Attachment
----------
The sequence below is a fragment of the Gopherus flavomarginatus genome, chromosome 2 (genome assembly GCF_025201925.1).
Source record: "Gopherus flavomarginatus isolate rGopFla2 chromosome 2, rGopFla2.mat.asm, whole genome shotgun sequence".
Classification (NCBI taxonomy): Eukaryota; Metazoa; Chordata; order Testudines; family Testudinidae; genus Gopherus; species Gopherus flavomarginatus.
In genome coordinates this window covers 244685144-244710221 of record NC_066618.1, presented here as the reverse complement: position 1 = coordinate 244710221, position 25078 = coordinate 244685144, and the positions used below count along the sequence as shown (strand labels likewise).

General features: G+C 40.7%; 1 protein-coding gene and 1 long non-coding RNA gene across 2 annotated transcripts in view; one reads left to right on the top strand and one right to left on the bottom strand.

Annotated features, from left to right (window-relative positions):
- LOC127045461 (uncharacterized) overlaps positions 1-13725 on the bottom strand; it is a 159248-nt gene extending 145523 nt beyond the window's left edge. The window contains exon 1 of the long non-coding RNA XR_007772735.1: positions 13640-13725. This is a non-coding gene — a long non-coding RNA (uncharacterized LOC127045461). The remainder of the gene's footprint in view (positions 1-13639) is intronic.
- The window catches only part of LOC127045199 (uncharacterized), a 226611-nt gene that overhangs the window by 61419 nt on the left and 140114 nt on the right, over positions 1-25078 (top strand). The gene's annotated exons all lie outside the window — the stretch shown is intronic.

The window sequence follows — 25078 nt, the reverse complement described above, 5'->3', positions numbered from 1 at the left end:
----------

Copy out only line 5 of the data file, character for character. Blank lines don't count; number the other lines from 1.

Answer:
General features: G+C 40.7%; 1 protein-coding gene and 1 long non-coding RNA gene across 2 annotated transcripts in view; one reads left to right on the top strand and one right to left on the bottom strand.